As many of you know, the struggle to grow and maintain this organization has been very challenging to say the least. Over the years, outraged survivors have come forward about their abuse by perpetrators from many mainline religious denominations. In the early stages of building LINKUP and the Survivors Movement, many victims were vulnerable, fragmented individuals who looked to their respective churches for guidance, healing, spirituality and compassion. They were often turned away when requesting that these religious institutions make things right over past abuses. The LINKUP, especially in the voice of Tom Economus, whose life we honor today, supported many of these victims. Tom was incredibly generous with his time and encouragement to the victim/survivor movement.

In the early days of his leadership, both Nancy Briggs and I served to temper Tom in his zeal. As we all know, Tom had a way with words, some of which could not be printed. Needless to say, Tom was passionate about his work and about supporting the victims.

Over these years many who knew Tom had personally observed him grow from victim/survivor to thriver. He was resilient in his efforts to heal and move beyond to the possibilities that were set before him both personally and professionally in this ministry.

In these past several weeks we have asked over and over again, why, why, why will this vibrant life be cut short?! When abuse has come to the forefront on the pages of our newspapers and commentators across the country, why does this life that has spoken out on our behalf time and time again, have to pass the torch to others?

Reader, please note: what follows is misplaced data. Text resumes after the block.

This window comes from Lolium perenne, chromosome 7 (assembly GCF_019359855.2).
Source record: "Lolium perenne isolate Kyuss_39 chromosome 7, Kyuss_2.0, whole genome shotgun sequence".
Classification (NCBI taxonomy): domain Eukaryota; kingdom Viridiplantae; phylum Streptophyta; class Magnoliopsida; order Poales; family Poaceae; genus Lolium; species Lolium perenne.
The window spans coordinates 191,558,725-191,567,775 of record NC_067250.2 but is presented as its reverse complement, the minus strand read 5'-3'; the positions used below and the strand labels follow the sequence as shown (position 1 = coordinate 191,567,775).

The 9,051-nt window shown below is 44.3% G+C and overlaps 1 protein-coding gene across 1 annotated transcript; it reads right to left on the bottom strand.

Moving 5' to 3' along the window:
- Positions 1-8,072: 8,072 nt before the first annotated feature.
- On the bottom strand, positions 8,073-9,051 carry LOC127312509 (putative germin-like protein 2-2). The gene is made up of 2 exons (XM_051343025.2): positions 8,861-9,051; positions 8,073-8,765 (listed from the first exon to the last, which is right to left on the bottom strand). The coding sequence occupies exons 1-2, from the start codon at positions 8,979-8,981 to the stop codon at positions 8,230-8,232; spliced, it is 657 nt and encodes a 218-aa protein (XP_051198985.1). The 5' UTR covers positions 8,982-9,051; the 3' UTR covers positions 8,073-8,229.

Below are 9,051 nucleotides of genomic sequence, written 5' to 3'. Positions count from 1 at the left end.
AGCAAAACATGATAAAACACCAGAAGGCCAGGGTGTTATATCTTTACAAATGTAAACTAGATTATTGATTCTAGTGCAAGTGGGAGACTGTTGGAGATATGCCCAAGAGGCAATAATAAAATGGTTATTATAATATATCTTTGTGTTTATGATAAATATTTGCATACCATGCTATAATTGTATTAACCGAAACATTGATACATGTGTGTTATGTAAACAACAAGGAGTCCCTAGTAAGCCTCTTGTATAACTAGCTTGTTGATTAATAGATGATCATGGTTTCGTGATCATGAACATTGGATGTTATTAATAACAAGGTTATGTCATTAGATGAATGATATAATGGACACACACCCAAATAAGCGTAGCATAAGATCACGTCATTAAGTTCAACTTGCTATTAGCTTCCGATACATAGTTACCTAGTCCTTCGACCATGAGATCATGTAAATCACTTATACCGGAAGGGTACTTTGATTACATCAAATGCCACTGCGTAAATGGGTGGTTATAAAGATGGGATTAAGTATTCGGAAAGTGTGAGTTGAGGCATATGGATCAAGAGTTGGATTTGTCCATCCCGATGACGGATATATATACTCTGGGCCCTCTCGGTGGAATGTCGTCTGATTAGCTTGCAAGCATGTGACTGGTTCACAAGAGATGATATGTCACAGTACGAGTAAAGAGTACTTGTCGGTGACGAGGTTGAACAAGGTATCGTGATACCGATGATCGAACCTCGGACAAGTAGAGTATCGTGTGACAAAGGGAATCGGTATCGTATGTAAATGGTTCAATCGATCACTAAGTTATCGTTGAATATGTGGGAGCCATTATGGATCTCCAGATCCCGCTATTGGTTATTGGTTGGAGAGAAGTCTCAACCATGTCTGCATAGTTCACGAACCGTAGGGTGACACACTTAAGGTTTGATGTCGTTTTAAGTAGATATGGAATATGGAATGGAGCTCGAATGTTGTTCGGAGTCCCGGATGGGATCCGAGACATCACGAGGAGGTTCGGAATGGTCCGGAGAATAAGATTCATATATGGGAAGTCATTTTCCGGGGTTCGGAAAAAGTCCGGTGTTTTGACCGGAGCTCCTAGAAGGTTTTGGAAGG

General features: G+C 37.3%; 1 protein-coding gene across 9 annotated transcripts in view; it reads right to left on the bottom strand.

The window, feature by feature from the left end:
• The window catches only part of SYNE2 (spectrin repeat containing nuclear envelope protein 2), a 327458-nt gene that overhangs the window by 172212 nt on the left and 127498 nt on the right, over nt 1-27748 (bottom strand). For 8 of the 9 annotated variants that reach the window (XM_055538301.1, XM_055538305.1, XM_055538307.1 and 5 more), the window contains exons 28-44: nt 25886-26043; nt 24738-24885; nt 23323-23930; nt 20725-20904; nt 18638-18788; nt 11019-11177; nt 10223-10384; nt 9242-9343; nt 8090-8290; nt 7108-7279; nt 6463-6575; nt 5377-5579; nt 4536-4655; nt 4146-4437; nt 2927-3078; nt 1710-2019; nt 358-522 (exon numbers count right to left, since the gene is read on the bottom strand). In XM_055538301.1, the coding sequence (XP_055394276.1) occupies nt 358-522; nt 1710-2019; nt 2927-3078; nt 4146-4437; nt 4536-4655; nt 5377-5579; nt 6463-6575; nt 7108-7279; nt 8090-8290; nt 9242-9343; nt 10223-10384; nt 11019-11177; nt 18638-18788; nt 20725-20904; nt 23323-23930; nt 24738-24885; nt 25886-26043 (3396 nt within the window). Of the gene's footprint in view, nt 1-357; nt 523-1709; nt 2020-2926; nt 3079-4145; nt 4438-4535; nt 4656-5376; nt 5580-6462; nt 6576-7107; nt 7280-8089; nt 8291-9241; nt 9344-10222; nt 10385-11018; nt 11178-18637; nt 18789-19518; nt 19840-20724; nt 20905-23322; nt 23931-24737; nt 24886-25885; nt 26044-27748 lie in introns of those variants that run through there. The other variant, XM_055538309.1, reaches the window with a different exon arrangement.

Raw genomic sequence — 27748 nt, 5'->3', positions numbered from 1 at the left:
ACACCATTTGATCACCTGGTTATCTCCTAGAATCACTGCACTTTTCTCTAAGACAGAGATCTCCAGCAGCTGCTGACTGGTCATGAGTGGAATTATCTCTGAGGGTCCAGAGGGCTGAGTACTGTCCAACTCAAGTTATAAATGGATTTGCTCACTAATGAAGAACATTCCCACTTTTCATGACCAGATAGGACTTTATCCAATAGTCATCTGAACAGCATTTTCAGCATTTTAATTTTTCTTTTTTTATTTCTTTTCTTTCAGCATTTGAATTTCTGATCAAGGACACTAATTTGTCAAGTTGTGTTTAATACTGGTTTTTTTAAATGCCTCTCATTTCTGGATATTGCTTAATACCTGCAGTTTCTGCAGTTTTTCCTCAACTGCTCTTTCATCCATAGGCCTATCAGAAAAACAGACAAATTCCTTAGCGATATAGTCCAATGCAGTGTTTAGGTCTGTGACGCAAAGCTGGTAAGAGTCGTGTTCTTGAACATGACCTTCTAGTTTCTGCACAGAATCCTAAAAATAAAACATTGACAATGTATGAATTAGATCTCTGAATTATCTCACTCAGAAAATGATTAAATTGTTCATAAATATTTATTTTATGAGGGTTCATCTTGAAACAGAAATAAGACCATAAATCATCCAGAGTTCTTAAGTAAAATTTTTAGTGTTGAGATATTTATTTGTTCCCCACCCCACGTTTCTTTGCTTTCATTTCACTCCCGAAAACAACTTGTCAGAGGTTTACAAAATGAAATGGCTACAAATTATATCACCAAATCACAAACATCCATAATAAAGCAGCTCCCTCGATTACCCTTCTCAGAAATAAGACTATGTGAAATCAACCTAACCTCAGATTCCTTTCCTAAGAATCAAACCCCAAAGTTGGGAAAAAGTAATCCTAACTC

The only thing I can say about this is what I see today versus that time of the first LINKUP Conference near]y 12 years ago. Then, when the press entered the conference room, they had to stay and photograph from the back of the room, as many victims were afraid to be seen for fear of reprisals from their church, their community, and even their family. Today, after Linking up with so many victim/survivors and their families and friends, people are speaking out in front of those cameras. People are taking a stand.

In a recent poll by a news program in Chicago 77% of those polled said the Catholic Church is not doing enough to respond correctly to this issue. In today's press we see it posted week after week. We know what "it" is and "if' must be dealt with. Today we know its name is abuse, and it is abuse in the most soul taking way.

Our call to the churches is that we know what "it" is, and "it" must STOP! We call on the religious denominations everywhere to take ownership of their clergy to foster recruiting standards, to set a zero tolerance on abuse, and to set policy to deal with abuse accusations. Further, these policy making boards must include victim/survivors, and they must comply with local reporting laws.

So, we can console ourselves in Tom's passing with the thought that the work of LINKUP and SNAP, the Survivors Network, and other local support groups around the world have indeed worked at what they set out to linkup and make victims and their families know that they are not alone. The abuse is not their fault, but the fault of a faulty system that breeds untruth, and cover up.

We can console ourselves that the message of LINKUP that Tom carried as leader these past many years has been heard, AND THERE IS NO TURNING BACK Victims are more than ever before supported to come forward. It is now a part of our acceptance within the culture. We will more often than not refrain from hiding it. It is out there, it happened, it will be dealt with. THE VICTIM/SURVIVORS VOICE HAS GROWN STRONG.

At this time I am reminded of the powerful words of Nelson Mandela:
"It is our light, not our darkness, that frightens us." (The light to me is the victim/survivors truth.) "You are a child of God. Your playing small doesn't serve the world. There's nothing enlightened about shrinking so that other people won't feel insecure wound you."

"You were born to make manifest the glory of God that is within you. It is not just in some ofus; it's in everyone."

"And as we let our light shine, we unconsciously give other people permission to do the same. As we are liberated from our own fear, our presence automatically liberates others."

Thank you Tom for serving with this type of leadership in support of victim/survivors around the world. You will be missed.

Marilyn Steffel, Linkup Vice-President, delivered at his wake, March 25, 2002.